Book of Daniel, part 4

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The narrative of Daniel 2 may be understood as Five Moves:

  1. The King’s Dream (1-12)
  2. Daniel’s Intervention (13-23)
  3. Mystery of the Dream Revealed (24-30)
  4. Statue and Stone (31-45)
  5. The King Honors Daniel’s God (46-49)

The King’s Court
      The king’s bad dreams are more than psychological torment. In Babylon they do easily divide the world into secular and spiritual as we too often want to do.

Ancient Astrology was commonplace in the Babylonian court. Magicians, enchanters, sorcerers, and Chaldeans would have been the king’s advisors and counsel. They paid close attention to the spiritual world. The stone pictured is an image of a Babylonian astrologer taking note of heavenly objects such as the moon and sun. This isn’t just “hocus-pocus” or trickery. The astrologers are the scientists and advisors of the day and their craft utilizes mathematics and astronomy.

Ancient Wisdom: Daniel is being distinguished as a unique man of wisdom. He is the wisest of the wise men. The source of Daniel’s wisdom is God. Notice what he says in v. 2:27.
Like Joseph in Egypt, Daniel attains to a high position in the royal court through his God-given gift for reading the signs and showing wisdom.

The Statue and the Stone: What is the meaning of the dream?

I will show three very popular scenarios and then explain why deciding on one doesn’t actually matter too much ...

In the first scenario, the head of gold equals Babylon (this is really never under dispute). The silver torso is the empire of the Medeans. The bronze waist is the empire of the Persians and the legs of iron is the Macedonian empire of Alexander the Great, including the feet mixed with clay which represent the divided Greek empire. (See next graphic.)

The major problem with this scenario is that there is no historical evidence that the Medeans were ever a separate empire from the Persians, at least not on this timeline.

The second scenario that is widely connected to the statue is as follows: Babylon is the head of gold, the Persians are the silver torso, the Greeks are the bronze waist, and the Roman Empire would be the iron legs. The iron-clay mix of the feet represent the division of the Holy Roman Empire into West and East. The ten toes are even regarded as ten nations that will form an empire in the latter times.

The major problem with this scheme is that the age of the Roman Empire is outside the historical scope of Daniel. Daniel is a Tale of Two Ages – the 6th century and 2nd century B.C. Furthermore, equating the legs, feet, and toes with Rome and the ecclesiastical divisions that follow is an attempt to make Daniel fit with Revelation. This reads Revelation back into Daniel. Daniel does not make any distinction about the toes.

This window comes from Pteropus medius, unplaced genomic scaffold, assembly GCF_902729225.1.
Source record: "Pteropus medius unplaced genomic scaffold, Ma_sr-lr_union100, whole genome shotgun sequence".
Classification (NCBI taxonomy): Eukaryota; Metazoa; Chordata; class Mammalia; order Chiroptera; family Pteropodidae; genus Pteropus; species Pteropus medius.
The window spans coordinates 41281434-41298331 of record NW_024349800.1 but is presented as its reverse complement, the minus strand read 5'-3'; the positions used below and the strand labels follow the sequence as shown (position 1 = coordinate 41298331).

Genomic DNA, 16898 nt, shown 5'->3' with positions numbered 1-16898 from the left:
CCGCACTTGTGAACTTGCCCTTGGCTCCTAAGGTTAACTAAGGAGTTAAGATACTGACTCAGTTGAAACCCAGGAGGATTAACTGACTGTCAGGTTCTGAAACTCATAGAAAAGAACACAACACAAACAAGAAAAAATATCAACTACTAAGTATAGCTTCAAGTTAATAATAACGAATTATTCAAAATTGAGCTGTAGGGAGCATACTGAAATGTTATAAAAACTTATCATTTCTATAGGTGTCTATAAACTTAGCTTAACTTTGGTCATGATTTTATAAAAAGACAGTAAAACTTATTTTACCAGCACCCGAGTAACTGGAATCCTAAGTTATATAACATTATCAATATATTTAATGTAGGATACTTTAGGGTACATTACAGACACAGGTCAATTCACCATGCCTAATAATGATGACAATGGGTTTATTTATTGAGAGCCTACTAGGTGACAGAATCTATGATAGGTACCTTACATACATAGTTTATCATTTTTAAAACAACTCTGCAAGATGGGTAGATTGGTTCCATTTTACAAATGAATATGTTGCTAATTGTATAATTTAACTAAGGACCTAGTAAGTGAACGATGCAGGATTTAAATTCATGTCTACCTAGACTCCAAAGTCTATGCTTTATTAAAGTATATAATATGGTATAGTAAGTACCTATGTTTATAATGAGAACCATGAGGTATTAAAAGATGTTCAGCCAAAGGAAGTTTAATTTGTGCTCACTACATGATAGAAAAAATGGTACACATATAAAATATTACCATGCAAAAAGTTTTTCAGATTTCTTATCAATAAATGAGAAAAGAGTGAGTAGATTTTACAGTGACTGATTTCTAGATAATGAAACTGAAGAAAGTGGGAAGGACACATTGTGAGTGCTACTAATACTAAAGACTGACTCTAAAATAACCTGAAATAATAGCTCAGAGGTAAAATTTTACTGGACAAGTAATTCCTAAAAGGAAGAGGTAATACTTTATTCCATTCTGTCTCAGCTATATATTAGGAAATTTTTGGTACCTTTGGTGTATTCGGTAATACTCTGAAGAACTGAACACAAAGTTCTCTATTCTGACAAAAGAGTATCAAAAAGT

The third scenario does the best job of interpreting the iron legs and the mixed iron-clay feet. The head is Babylon, the torso is Persian, the bronze waist is Alexander the Great’s Macedonian Empire. (This fits well with 2:39 which describes this empire as a large world empire). The iron legs and feet then are the warring empires of the Ptolemies and Seleucids. History notes that these empire did try to establish peace through intermarriage.

Whichever scenario one deems best, the final message is the same: God’s eternal kingdom will break down and outlast any and every human kingdom. This is the meaning of the rock that crushes the statue.

So What?

  1. The Sovereignty of God - The sovereignty of God is not dependent on any political power. God establishes the rule of all nations as he chooses. Those who do rule, rule by his grace – they are subject to his judgment.
  2. God’s people bless the nations - Daniel demonstrates the promise of Abraham. God’s people are to be a blessing to all nations. Because Daniel uses his gift for the king of Babylon, others are spared.
  3. God cares about and redeems Nebuchadnezzar. – He has conquered God’s people, but God cares about him and wants him to rule as he is supposed to do.

Chris Benjamin

West-Ark Church of Christ, Fort Smith, AR
Evening Sermon, 3 June 2007

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